Dalit Warshaw

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Dalit Hadass Warshaw (born August 6, 1974) is a New York-based composer, pianist, thereminist. Previously on the composition and music theory faculty of Boston Conservatory,[1] she currently serves on the composition faculty at CUNY-Brooklyn College.[2] Her works have been performed by dozens of orchestral ensembles, including the New York Philharmonic and Israel Philharmonic Orchestras (Zubin Mehta conducting),[3] the Boston Symphony, the Cleveland Orchestra, the Houston Symphony, the Y Chamber Orchestra, the Colorado Symphony and the Albany Symphony Orchestra. In April 2006, her piece After the Victory for orchestra and chorus, was premiered by the Grand Rapids Symphony and the North American Choral Company. Her first recording, entitled "Invocations" was released by Albany Records in 2011.[4][5] Her first piano concerto, Conjuring Tristan, was commissioned by the Grand Rapids Symphony in 2014. The work was inspired by Richard Wagner's Tristan und Isolde, as well as by Thomas Mann's novella Tristan. The piece received its world premiere in January 2015, with Warshaw as the soloist.[6]

Warshaw obtained a doctorate in music composition from the Juilliard School in 2003,[7] where she taught courses in instrumentation and advanced orchestration in its Evening Division from 2000 to 2005. During the 2003-04 academic year, she served as Visiting Professor of Composition at Middlebury College, and as composer-in-residence at the Bowdoin International Music Festival in July 2004. Her teachers include such notable composers as Samuel Adler, Milton Babbitt, David Del Tredici, and Jacob Druckman.

Warshaw was the recipient of numerous awards and grants include five Morton Gould Young Composers Award from the ASCAP Foundation, two BMI Award for Student Composers (she became the youngest person ever to win the BMI Award in 1984 with her orchestral piece Fun Suite, written at the age of eight), the New Juilliard Ensemble Composers Competition,[8] a Fulbright Scholarship to Israel, a Whitaker Reading by the American Composers Orchestra, and a Charles Ives Scholarship from the American Academy of Arts and Letters. Other awards received include four ASCAP Foundation Grants to Young Composers, the Cincinnati Symphony Orchestra Young Composers Competition, the Juilliard Student Composers Competition and a Fromm Music Foundation Grant from Harvard University. She has held residencies at the Yaddo and MacDowell Artist Colonies and at the Virginia Center for the Creative Arts.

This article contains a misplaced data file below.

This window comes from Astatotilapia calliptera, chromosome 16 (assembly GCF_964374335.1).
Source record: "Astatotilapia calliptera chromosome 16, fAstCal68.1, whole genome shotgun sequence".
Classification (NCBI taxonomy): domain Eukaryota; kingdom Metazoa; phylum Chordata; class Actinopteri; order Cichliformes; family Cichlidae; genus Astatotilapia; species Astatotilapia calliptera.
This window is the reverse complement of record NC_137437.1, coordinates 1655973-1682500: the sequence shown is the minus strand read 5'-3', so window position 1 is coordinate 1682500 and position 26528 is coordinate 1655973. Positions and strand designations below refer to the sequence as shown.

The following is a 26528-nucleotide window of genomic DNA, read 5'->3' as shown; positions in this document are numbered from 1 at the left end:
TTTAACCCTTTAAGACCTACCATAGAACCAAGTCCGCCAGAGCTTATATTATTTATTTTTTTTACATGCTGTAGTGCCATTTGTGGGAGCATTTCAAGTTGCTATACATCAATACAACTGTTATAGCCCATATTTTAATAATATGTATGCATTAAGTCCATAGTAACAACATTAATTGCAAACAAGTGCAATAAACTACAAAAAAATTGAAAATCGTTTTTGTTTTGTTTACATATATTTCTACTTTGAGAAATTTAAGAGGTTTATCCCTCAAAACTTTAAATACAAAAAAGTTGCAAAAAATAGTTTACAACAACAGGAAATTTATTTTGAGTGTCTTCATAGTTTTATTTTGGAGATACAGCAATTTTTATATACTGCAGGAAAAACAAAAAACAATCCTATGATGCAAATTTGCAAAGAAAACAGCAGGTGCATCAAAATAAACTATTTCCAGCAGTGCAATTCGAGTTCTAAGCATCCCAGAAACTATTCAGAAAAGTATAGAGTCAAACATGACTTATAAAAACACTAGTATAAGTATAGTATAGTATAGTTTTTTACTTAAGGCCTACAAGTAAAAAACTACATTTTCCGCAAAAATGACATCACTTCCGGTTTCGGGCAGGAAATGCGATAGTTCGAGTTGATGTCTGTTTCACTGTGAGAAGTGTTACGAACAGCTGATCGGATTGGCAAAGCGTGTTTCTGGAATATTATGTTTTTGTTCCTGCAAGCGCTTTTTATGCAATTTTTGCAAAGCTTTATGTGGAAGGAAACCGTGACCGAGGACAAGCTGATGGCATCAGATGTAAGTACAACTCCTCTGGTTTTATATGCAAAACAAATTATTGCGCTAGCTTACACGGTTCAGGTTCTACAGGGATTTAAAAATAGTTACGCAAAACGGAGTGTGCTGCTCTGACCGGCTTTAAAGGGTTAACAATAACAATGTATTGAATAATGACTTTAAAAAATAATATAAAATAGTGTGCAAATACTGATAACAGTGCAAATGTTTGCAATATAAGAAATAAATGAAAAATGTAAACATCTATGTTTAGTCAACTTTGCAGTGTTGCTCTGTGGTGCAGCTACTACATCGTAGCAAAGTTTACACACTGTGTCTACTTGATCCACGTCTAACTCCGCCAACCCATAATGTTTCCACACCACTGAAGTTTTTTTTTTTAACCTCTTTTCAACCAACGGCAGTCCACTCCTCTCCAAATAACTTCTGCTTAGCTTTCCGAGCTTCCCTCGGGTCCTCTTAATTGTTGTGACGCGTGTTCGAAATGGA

As a pianist, Warshaw has performed widely as both soloist and chamber player, in concert spaces such as Avery Fisher Hall, Miller Theater, the Juilliard Theater, Merkin Hall and Steinway Hall. Her teachers have included Martin Canin, Jonathan Feldman, Yocheved Kaplinsky and Ruti Hadass Warshaw.

Warshaw has also appeared as thereminist with the New York Philharmonic, the American Composers Orchestra, American Symphony Orchestra, the Royal Stockholm Philharmonic, Boston Symphony Orchestra, Boston Modern Orchestra Project, San Francisco Symphony, and with the New York Festival of Song. Having studied theremin with the renowned Clara Rockmore from an early age, she has also performed on the instrument in spaces such as Carnegie Hall, the LA Philharmonic's Disney Hall, and Lincoln Center's Paul Hall, the Juilliard Theater, Alice Tully Hall, and at Bargemusic.

Warshaw was named a 2016 Guggenheim Fellow in April 2016.[9]

References[edit]

  1. ^ Alex Beam (March 6, 2010). "On instruments". Boston Globe. Retrieved 2010-06-10. 
  2. ^ "Brooklyn College | Dalit Warshaw". www.brooklyn.cuny.edu. Retrieved 2016-03-31. 
  3. ^ Robertson, Nan (February 27, 1988). "Photo of Dalit Paz Warshaw (NYT/Dith Pran); Music Prodigy, 13, Reflects on Her Work". The New York Times. 
  4. ^ "Dalit Warshaw | BMOP". www.bmop.org. Retrieved 2016-03-31. 
  5. ^ "Sounds Heard: Dalit Warshaw—Invocations". NewMusicBox. Retrieved 2016-04-01. 
  6. ^ "Many lovely moments in Grand Rapids Symphony's evening of music by Wagner". MLive.com. Retrieved 2016-03-31. 
  7. ^ Delatiner, Barbara (September 1, 2002). "The Guide". The New York Times. 
  8. ^ http://www.ascap.com/press/2003/gouldwinners_042403.html
  9. ^ "John Simon Guggenheim Foundation | Dalit Hadass Warshaw". www.gf.org. Retrieved 2016-04-07.